Are my measurements valid, and have I set everything up in REW correctly? I followed the sticky topic.
- I am using a DBX measurement mic, and do not have a calibration file for it. Model DBXRTA-M.
- I have calibrated SPL to 80 db as suggested but used a mobile phone app, weighted C slow.
How symmetrical is my stereo image across the frequency spectrum, considering I don't have a symmetrical room?
Looking at the different listening positions, how do I understand these, in view of the room geometry ?
Should I be looking for other listening positions, or even re-orient the speakers ?
- If so, is this trial and error ?

Please find enclosed a link to the REW file.
The speakers are positioned as per the drawing in the original post for all measurements.

https://www.dropbox.com/s/p3p4r4m021338 ... .mdat?dl=0

Once again, thanks for the great help here..

Regards Rob..


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PostPosted: Tue Oct 27, 2020 1:38 am 
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Are my measurements valid, and have I set everything up in REW correctly? I followed the sticky topic.
They do seem to be.

How symmetrical is my stereo image across the frequency spectrum, considering I don't have a symmetrical room?
Compare the SPL L vs R with the mic central.

Looking at the different listening positions, how do I understand these, in view of the room geometry ?
Eveness of FR and Decay, as in my post above.
Should I be looking for other listening positions, or even re-orient the speakers ?
- If so, is this trial and error ?
Yes, including varying the listening position. The RTA with Pink Noise will help you eliminate No Fly zones in real time.

I note that your speakers are between 1 and 2 metres from the Front Wall. That is a generally regarded as a No Fly Zone. http://arqen.com/acoustics-101/speaker- ... erference/

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PostPosted: Tue Oct 27, 2020 5:23 pm 
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Thanks DanDan..

Maybe a bit of confusion here, but in the measurements, my speakers are approx 40mm from the front wall, and for the various measurements, I have been moving the listening position only, the speakers have remained in this position.

In terms analysis..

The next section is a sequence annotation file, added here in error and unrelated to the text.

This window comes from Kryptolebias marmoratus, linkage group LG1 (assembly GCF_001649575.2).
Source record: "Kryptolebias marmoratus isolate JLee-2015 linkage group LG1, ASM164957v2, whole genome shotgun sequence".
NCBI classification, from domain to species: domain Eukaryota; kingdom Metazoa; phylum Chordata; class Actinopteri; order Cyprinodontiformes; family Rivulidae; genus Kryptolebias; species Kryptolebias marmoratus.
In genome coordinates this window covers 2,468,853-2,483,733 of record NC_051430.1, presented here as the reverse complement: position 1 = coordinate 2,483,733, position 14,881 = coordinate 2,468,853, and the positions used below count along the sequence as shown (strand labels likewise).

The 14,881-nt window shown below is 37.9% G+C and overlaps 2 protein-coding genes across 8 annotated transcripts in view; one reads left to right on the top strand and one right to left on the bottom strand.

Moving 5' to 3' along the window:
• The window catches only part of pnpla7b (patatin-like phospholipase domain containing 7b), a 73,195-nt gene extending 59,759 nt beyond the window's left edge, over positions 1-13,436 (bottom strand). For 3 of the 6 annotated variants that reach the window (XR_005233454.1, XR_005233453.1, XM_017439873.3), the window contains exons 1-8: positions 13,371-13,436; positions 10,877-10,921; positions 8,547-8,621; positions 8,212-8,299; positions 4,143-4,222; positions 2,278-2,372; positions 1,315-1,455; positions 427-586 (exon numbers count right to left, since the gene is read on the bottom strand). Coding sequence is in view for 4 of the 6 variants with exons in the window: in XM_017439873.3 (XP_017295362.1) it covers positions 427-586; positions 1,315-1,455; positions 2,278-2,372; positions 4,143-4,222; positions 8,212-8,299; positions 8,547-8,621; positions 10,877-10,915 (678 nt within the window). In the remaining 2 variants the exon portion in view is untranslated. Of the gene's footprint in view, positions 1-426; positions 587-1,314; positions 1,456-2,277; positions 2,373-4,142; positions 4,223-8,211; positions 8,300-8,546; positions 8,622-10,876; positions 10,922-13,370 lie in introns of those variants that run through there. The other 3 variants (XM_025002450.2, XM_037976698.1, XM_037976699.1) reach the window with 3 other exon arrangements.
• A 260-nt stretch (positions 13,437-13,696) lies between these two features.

If I look at the 1.2m listening position, which I am currently using:

The low frequency analysis shows substantial differences between the left and right speakers (enclosed file).
The overall frequency analysis does show differences, which I assume are due to the non-symmetrical nature of the room (I haven't enclosed this file, since I can only seem to do one at a time), but its in the data in the link.

How would I use the Time Domain analysis to get a better understanding of the characteristics of the room?
It would help me greatly if you can explain what I am looking for
Once I understand how the time domain analysis works, I will move the speakers and listening position around the room, and measuring.

Thanks again..


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PostPosted: Wed Oct 28, 2020 10:20 am 
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REW is brilliant at comparing A vs B. Not so great at giving C a health check, i.e. an 'analysis'.
Many treatments are an absolute given e.g. Cloud, Side Reflection Absorbers, Back Wall Absorbers and Corner absorbers.
They work in every room. There is virtually no chance of doing too much of them.

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PostPosted: Wed Oct 28, 2020 12:22 pm 
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DanDan wrote:
REW is brilliant at comparing A vs B. Not so great at giving C a health check, i.e. an 'analysis'.
Many treatments are an absolute given e.g. Cloud, Side Reflection Absorbers, Back Wall Absorbers and Corner absorbers.
They work in every room. There is virtually no chance of doing too much of them.

Thank you DanDan.
I do have one further question that isn’t really clear to me.
How do I interpret the REW data, specifically the time domain data to understand how much smearing I am getting from early reflections, at which frequency they are at?
I am thinking if I can deduce this from the data, I can then have a strategy to deal with these early reflections in an appropriate manner, considering the constraints of my room. For example I might need moveable absorbers placed at specific positions while mixing, which might block windows/doors or walkways.
Or are you saying I need to just take before measurements and try a treatment, measure and see what happens?

Thanks again.


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PostPosted: Sat Nov 07, 2020 11:20 pm 
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Location: Melbourne, Australia
Well I made the broadband absorbers today. 600x1200x142 with 100mm of FI48.

Will hang them them correctly and take some measurements to see the impact.

Regards Rob.